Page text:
Heinz Field ranks high in atmosphere, food in new stadium survey | TribLIVE.com

Heinz Field ranks high in atmosphere, food in new stadium survey

Frank Carnevale
Fans cheer as Pittsburgh Steelers quarterback Ben Roethlisberger is introduced before the home opener against the Kansas City Chiefs Sunday, Sept. 16, 2018, at Heinz Field.
Signs for Heinz Field and the Pittsburgh Steelers are seen on the stadium July 26, 2017.
Kennywood’s famous Potato Patch fries will now be available at Heinz Field this upcoming football season with real cheese and Heinz ketchup.

Fans going to a Pittsburgh Steelers game and visiting Heinz Field ranked the stadium’s atmosphere and food high, but the bathrooms average.

Ticket site SeatGeek released its 2019 NFL stadium guides Wednesday, which surveyed more than 3,200 NFL fans about game-day atmosphere, in-stadium food, and bathrooms.

Heinz Field ranked ninth overall for stadium atmosphere, with a 4.5 (out of 5) rating. The site raved about the history on display and the diehard fans that make a game an experience.

“One of the most storied franchises in the NFL, the Steelers give fans the opportunity to really walk through the club’s history,” the site said. The site encouraged visitors, though, to get to their seats and not miss Styx’s “Renegade,” blasted while the team is on defense.

And according to the survey, the fans make the experience. “Steelers fans are one of the most dedicated in the league, and they make Heinz Field feel like a fortress as they wave their Terrible Towels and cheer on the team.”

The survey ranked Heinz Field stadium eats sixth among all NFL venues with a 3.9 rating. The bathrooms also were rated 3.9, but fell to 11th among all stadiums.

SeatGeek offered one tip for Heinz Field visitors on game day – try the ferry. “Many fans suggested taking the ferry to the game as both an awesome experience, and a more efficient one as well.”

The top ranked stadiums for each category in the survey were:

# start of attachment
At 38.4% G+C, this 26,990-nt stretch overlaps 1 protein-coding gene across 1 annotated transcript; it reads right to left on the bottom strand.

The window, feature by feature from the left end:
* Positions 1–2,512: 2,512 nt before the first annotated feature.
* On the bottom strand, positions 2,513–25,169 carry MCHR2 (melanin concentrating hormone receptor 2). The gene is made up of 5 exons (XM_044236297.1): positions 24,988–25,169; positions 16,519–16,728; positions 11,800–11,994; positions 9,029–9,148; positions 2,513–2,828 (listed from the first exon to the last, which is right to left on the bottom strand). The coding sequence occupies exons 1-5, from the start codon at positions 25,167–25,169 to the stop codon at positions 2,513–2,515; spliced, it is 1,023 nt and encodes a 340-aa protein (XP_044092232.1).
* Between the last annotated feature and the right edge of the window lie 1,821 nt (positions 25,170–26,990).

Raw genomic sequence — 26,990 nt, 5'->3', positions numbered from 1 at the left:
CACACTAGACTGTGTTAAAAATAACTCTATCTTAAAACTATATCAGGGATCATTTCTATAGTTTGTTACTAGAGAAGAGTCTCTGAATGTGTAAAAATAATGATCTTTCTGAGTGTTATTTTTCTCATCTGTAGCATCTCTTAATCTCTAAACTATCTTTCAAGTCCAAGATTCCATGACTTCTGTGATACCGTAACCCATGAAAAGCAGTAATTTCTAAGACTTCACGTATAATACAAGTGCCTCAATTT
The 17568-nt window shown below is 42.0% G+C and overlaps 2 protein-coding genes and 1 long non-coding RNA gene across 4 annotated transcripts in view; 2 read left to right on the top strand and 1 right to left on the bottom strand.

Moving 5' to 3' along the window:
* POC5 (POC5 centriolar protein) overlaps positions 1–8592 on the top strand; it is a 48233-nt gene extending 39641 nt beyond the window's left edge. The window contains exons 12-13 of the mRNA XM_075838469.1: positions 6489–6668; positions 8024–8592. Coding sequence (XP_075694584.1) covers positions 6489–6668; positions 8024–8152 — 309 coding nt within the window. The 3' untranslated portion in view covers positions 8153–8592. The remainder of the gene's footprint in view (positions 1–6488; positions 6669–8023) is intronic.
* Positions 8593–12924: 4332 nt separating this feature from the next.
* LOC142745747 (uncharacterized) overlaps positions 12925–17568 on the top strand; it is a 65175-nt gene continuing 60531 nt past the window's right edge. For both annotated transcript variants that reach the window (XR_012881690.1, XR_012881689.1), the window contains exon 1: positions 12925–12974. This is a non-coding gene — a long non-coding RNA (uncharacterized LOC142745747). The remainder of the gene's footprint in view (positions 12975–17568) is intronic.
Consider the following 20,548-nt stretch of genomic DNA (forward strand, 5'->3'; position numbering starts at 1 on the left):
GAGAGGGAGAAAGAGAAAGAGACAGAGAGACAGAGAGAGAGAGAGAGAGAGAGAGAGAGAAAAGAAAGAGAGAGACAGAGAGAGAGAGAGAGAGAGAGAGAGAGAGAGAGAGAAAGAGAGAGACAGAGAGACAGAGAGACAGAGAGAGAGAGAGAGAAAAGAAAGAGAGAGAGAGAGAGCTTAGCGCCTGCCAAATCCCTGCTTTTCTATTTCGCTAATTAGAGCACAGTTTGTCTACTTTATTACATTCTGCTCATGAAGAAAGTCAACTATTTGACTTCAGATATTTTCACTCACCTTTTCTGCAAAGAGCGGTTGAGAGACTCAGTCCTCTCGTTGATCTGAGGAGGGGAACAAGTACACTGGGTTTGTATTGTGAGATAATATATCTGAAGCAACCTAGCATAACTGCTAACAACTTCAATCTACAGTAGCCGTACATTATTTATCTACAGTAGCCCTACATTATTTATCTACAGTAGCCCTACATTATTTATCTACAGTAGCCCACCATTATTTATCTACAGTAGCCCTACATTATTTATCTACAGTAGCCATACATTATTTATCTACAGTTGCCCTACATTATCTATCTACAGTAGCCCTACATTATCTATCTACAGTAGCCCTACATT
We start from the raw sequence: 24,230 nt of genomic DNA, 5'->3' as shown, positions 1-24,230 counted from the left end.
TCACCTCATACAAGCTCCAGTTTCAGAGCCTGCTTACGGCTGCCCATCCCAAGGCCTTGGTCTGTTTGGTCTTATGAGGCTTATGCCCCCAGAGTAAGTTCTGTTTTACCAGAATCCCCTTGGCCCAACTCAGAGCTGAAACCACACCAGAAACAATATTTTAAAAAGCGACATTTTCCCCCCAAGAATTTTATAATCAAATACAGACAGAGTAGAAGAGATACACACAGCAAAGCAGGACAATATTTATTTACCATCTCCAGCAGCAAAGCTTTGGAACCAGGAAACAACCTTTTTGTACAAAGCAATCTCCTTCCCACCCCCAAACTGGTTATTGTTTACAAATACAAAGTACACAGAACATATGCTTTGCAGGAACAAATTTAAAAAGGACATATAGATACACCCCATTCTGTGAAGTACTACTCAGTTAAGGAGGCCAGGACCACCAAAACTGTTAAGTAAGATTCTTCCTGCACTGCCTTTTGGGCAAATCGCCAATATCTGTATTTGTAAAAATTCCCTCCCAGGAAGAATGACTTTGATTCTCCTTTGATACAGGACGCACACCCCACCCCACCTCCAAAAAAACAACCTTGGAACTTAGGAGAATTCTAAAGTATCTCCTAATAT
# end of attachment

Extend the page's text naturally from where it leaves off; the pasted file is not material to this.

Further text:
For best atmosphere: Lambeau Field, Green Bay Packers; Arrowhead Stadium, Kansas City Chiefs; Mercedes-Benz Superdome, New Orleans Saints.

For best food: Mercedes-Benz Stadium, Atlanta Falcons; Lambeau Field, Green Bay Packers; AT&T Stadium, Dallas Cowboys.

For best bathrooms: Mercedes-Benz Stadium, Atlanta Falcons; Lucas Oil Stadium, Indianapolis Colts; AT&T Stadium, Dallas Cowboys.

Frank Carnevale is a Tribune-Review digital producer. You can contact Frank via Twitter .

Categories: Sports | Steelers | Top Stories
TribLIVE commenting policy

You are solely responsible for your comments and by using TribLive.com you agree to our Terms of Service.

We moderate comments. Our goal is to provide substantive commentary for a general readership. By screening submissions, we provide a space where readers can share intelligent and informed commentary that enhances the quality of our news and information.

While most comments will be posted if they are on-topic and not abusive, moderating decisions are subjective. We will make them as carefully and consistently as we can. Because of the volume of reader comments, we cannot review individual moderation decisions with readers.

We value thoughtful comments representing a range of views that make their point quickly and politely. We make an effort to protect discussions from repeated comments either by the same reader or different readers

We follow the same standards for taste as the daily newspaper. A few things we won't tolerate: personal attacks, obscenity, vulgarity, profanity (including expletives and letters followed by dashes), commercial promotion, impersonations, incoherence, proselytizing and SHOUTING. Don't include URLs to Web sites.

We do not edit comments. They are either approved or deleted. We reserve the right to edit a comment that is quoted or excerpted in an article. In this case, we may fix spelling and punctuation.

We welcome strong opinions and criticism of our work, but we don't want comments to become bogged down with discussions of our policies and we will moderate accordingly.

We appreciate it when readers and people quoted in articles or blog posts point out errors of fact or emphasis and will investigate all assertions. But these suggestions should be sent via e-mail. To avoid distracting other readers, we won't publish comments that suggest a correction. Instead, corrections will be made in a blog post or in an article.